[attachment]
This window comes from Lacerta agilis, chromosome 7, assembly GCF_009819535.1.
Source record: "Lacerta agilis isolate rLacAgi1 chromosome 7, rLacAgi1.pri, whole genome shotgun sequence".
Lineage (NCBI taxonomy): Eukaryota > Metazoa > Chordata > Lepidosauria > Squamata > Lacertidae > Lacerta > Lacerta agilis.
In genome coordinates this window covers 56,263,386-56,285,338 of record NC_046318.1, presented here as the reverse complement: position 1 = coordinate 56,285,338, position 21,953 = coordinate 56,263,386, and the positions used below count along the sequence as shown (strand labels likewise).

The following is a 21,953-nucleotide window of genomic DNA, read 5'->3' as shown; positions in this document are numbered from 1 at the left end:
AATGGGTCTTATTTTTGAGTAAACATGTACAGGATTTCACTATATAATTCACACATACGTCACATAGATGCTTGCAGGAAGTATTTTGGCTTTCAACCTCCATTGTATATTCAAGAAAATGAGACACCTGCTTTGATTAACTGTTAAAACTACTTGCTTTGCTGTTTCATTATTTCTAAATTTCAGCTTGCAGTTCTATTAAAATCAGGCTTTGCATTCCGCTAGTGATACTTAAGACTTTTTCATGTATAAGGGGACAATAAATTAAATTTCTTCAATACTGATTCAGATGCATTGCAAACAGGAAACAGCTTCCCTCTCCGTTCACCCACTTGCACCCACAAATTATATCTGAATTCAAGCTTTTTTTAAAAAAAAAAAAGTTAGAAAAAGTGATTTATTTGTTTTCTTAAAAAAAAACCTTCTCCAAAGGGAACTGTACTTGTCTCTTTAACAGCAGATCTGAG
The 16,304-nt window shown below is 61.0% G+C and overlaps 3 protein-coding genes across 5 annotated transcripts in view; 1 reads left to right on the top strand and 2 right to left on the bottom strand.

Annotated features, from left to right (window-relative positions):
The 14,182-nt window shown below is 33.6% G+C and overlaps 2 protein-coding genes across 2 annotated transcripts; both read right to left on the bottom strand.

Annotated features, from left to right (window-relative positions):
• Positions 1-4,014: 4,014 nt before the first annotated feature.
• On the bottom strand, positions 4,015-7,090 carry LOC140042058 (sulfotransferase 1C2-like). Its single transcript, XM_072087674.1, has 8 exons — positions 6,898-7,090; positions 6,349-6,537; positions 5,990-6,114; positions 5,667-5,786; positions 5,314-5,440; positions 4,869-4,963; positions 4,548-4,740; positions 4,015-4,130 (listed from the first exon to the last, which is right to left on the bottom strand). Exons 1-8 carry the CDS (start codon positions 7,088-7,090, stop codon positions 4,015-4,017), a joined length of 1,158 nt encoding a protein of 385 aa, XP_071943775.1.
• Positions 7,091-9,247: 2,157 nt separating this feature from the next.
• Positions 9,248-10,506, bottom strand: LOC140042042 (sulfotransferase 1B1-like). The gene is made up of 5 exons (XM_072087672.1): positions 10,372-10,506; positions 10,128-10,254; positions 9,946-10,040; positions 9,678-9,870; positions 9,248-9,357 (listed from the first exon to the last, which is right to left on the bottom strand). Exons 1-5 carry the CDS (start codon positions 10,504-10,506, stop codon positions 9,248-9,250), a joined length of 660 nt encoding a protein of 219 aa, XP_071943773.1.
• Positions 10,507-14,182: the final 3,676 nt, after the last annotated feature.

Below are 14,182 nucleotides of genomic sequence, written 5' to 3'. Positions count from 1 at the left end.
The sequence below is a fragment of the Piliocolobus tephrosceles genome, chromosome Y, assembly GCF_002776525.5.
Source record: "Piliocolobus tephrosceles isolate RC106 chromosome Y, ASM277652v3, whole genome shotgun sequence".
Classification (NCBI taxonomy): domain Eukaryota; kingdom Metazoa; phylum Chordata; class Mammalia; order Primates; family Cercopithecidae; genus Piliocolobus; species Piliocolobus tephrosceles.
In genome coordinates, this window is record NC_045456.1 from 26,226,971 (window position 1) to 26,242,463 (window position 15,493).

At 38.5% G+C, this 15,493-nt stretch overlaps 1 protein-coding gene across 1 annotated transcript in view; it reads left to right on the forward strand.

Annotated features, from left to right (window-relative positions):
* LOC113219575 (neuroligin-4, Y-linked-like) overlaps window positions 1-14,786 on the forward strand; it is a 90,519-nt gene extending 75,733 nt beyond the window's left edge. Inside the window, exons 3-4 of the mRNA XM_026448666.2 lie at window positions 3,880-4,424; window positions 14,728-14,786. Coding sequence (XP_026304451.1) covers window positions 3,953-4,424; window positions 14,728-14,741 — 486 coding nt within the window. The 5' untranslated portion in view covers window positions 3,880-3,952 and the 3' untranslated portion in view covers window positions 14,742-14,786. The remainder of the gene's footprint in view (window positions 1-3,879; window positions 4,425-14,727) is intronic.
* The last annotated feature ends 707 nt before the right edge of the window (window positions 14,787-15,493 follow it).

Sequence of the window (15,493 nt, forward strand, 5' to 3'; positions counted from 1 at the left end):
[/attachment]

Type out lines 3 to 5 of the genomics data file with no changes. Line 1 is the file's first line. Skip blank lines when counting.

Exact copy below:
Lineage (NCBI taxonomy): Eukaryota > Metazoa > Chordata > Lepidosauria > Squamata > Lacertidae > Lacerta > Lacerta agilis.
In genome coordinates this window covers 56,263,386-56,285,338 of record NC_046318.1, presented here as the reverse complement: position 1 = coordinate 56,285,338, position 21,953 = coordinate 56,263,386, and the positions used below count along the sequence as shown (strand labels likewise).

The following is a 21,953-nucleotide window of genomic DNA, read 5'->3' as shown; positions in this document are numbered from 1 at the left end: